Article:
In February 2018, Beard again re-signed with the Sparks in free agency. [13] Midway through the season, Beard suffered a groin injury which kept her out for a few weeks and would make her return by August. Beard would finish the season with a career-low in scoring, but she would end up winning Defensive Player of the Year for the second year in a row. The Sparks finished 19–15 with the number 6 seed. They would defeat the championship-defending Minnesota Lynx 75–68 in the first round elimination game. In the second round elimination game, the Sparks would lose 96–64 to the Washington Mystics.

In February 2019, Beard re-signed with the Sparks for the fourth time. [14] In 2019, Beard was struggled with a hamstring injury throughout the entire season, causing her to only play half the season, also resulting in less playing time and a new career-low in scoring. Despite this, the Sparks were still a playoff team earning the number 3 seed with a 22–12 record, receiving a bye to the second round. They defeated the defending champion Seattle Storm in the second round elimination game by a score of 92–69. However, the Sparks were swept by the Connecticut Sun in the semi-finals.

Beard announced her retirement from the WNBA on January 23, 2020 after a 15-year career. [15]

WNBA career statistics

Legend
  GPGames played  GS Games started MPG Minutes per game RPG  Rebounds per game
 APG  Assists per game SPG  Steals per game BPG  Blocks per game PPG Points per game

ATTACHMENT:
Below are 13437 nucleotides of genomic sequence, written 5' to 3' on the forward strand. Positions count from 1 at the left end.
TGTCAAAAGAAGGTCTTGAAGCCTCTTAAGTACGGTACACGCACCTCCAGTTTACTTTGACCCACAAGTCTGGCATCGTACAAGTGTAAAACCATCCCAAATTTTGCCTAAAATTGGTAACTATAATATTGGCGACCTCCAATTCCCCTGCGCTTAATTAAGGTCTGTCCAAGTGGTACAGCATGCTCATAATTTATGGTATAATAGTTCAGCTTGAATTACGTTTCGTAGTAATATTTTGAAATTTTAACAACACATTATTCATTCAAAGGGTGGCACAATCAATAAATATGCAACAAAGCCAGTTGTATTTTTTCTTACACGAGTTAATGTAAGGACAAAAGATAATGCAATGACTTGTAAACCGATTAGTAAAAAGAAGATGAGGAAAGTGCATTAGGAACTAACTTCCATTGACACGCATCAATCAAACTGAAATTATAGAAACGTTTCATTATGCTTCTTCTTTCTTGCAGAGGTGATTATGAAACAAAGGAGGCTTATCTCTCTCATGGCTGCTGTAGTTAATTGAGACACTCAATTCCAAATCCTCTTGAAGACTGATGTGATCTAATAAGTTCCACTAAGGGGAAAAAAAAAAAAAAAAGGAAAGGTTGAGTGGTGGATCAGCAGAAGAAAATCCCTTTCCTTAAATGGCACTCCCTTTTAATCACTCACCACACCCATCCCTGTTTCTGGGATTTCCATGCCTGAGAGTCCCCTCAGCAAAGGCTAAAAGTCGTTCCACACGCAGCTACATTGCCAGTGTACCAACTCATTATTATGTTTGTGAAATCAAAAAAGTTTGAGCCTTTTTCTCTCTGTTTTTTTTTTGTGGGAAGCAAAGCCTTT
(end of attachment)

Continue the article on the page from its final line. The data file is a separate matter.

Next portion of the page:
TO  Turnovers per game FG%  Field-goal percentage 3P%  3-point field-goal percentage FT%  Free-throw percentage
 Bold Career high°League leader
Denotes seasons in which Beard won a WNBA championship

Regular season

YearTeamGPGSMPGFG%3P%FT%RPGAPGSPGBPGTOPPG
2004 Washington 343430.1.418.375.7184.22.72.01.02.313.1
2005 Washington 303033.8.380.317.7624.33.01.50.32.114.1
2006 Washington 323231.3.495.363.7584.73.11.80.72.819.2
2007 Washington 333335.4.416.322.8474.23.01.90.72.818.8
2008 Washington 333333.1.395.354.7333.63.51.60.53.216.1
2009 Washington 313031.8.429.299.7374.02.22.30.53.215.9
2012 Los Angeles 333330.8.436.402.7952.23.32.00.32.511.4
2013 Los Angeles 323222.0.459.125.8242.31.41.20.31.36.2
2014 Los Angeles 333327.7.463.286.7452.62.51.10.41.78.5
2015 Los Angeles 141126.1.490.182.9003.12.71.20.51.47.8
2016 Los Angeles 343429.3.467.342.6923.32.11.70.51.27.1
2017 Los Angeles 343430.8.497.316.8043.32.22.0°0.51.36.9
2018 Los Angeles 303025.5.392.400.8103.31.71.40.20.64.0
2019 Los Angeles 16314.7.449.200.7781.51.40.70.10.53.3
Career14 years, 2 teams41940229.4.435.336.7663.42.51.70.52.011.3

Postseason

YearTeamGPGSMPGFG%3P%FT%RPGAPGSPGBPGTOPPG